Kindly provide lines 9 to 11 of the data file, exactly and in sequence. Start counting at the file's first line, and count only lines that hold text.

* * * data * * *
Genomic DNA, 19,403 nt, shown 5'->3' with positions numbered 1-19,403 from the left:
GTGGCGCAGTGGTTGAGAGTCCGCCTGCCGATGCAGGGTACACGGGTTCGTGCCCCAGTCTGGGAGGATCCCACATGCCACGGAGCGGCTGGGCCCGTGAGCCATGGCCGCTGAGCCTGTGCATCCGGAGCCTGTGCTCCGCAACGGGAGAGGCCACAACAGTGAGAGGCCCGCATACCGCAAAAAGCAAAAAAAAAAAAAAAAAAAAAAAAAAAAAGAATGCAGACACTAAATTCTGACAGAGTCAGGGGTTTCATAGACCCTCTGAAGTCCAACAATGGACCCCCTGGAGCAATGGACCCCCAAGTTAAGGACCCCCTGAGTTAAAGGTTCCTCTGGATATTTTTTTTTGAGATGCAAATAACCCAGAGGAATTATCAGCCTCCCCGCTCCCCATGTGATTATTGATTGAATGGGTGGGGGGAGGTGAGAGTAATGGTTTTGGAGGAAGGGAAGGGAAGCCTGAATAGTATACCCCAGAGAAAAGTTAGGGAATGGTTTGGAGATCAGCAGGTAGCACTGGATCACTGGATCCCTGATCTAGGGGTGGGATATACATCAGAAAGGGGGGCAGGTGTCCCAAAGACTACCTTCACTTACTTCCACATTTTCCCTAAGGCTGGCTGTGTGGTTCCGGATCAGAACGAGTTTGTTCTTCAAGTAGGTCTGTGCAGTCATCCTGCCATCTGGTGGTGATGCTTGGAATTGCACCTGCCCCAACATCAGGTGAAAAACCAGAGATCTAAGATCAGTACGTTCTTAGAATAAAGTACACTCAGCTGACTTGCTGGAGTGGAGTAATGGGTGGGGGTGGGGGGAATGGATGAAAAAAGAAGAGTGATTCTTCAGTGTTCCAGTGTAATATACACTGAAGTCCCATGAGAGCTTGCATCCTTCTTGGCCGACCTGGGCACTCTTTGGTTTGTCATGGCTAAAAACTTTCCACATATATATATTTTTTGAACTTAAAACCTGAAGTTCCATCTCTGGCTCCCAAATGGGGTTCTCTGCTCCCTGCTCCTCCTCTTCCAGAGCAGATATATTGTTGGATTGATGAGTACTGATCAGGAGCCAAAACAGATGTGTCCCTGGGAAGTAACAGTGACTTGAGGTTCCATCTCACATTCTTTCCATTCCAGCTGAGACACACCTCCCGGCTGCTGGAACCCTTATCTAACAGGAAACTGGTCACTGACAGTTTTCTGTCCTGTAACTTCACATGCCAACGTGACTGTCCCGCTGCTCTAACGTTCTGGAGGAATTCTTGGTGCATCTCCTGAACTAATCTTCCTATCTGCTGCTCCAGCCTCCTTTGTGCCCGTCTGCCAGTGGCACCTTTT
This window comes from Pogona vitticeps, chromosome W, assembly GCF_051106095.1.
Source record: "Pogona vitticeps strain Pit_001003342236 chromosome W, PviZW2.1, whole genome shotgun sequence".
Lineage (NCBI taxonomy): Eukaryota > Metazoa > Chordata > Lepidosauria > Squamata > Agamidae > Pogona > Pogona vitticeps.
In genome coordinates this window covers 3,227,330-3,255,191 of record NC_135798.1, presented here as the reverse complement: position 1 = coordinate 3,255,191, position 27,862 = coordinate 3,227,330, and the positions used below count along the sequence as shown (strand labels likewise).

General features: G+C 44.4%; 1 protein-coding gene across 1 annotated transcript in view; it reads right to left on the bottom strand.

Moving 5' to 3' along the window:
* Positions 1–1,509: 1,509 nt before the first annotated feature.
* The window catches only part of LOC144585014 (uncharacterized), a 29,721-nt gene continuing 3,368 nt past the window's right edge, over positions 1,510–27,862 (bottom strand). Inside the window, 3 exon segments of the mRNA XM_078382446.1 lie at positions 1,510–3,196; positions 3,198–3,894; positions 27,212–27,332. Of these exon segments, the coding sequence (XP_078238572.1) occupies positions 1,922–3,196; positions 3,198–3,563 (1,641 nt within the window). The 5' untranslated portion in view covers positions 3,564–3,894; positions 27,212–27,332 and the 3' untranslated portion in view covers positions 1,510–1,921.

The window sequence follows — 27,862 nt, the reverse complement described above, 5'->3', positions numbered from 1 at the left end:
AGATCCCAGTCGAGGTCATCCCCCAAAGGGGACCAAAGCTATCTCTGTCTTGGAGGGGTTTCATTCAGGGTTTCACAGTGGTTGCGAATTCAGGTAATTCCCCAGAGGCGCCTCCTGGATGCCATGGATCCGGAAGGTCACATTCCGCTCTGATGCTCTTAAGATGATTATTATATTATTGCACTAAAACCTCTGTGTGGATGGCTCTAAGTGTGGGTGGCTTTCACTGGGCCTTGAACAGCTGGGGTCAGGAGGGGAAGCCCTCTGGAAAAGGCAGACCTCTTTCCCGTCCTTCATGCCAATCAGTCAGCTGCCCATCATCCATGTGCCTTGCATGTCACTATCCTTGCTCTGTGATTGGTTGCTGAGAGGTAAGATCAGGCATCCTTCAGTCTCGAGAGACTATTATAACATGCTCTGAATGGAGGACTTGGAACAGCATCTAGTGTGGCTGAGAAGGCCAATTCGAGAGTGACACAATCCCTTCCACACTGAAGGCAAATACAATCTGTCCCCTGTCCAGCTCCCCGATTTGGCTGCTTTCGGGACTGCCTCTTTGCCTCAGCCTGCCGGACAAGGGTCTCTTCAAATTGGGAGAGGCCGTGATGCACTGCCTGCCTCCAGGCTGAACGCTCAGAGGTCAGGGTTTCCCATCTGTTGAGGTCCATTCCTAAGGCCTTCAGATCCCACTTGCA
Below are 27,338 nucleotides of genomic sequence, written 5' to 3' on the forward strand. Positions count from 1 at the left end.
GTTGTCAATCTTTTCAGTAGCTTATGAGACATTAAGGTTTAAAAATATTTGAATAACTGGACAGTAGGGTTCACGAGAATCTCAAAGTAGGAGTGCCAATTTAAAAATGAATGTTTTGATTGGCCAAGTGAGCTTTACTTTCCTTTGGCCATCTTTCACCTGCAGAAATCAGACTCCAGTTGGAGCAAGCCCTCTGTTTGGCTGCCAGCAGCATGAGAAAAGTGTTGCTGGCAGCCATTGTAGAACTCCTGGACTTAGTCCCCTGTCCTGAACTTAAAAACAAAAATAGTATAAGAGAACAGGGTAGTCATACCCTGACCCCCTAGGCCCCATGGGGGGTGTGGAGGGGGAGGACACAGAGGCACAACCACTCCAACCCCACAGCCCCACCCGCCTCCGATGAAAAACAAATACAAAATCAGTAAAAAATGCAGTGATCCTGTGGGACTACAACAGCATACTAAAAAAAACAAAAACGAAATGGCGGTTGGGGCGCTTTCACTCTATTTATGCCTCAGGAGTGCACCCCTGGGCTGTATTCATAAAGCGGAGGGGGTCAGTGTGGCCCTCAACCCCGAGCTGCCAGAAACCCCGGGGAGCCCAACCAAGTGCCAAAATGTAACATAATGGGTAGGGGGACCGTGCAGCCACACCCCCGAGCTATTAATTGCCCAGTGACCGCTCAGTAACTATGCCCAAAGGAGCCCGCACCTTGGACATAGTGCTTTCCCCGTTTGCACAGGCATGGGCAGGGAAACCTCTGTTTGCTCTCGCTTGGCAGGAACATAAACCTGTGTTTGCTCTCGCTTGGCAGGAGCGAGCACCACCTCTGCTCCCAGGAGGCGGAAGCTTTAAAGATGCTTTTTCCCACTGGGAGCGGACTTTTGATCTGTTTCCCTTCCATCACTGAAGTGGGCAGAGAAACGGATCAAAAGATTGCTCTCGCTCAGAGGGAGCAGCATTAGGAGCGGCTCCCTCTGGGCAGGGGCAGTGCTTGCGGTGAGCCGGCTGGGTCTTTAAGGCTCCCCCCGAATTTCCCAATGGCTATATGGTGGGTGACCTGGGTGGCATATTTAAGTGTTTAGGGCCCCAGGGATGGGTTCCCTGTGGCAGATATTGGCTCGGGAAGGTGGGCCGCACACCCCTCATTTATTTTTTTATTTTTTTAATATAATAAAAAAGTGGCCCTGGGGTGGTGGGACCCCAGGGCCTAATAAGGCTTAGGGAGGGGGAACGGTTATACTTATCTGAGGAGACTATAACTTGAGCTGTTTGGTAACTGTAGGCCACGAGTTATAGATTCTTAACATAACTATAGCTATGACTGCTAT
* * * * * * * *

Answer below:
* Positions 1–1,509: 1,509 nt before the first annotated feature.
* The window catches only part of LOC144585014 (uncharacterized), a 29,721-nt gene continuing 3,368 nt past the window's right edge, over positions 1,510–27,862 (bottom strand). Inside the window, 3 exon segments of the mRNA XM_078382446.1 lie at positions 1,510–3,196; positions 3,198–3,894; positions 27,212–27,332. Of these exon segments, the coding sequence (XP_078238572.1) occupies positions 1,922–3,196; positions 3,198–3,563 (1,641 nt within the window). The 5' untranslated portion in view covers positions 3,564–3,894; positions 27,212–27,332 and the 3' untranslated portion in view covers positions 1,510–1,921.

The window sequence follows — 27,862 nt, the reverse complement described above, 5'->3', positions numbered from 1 at the left end: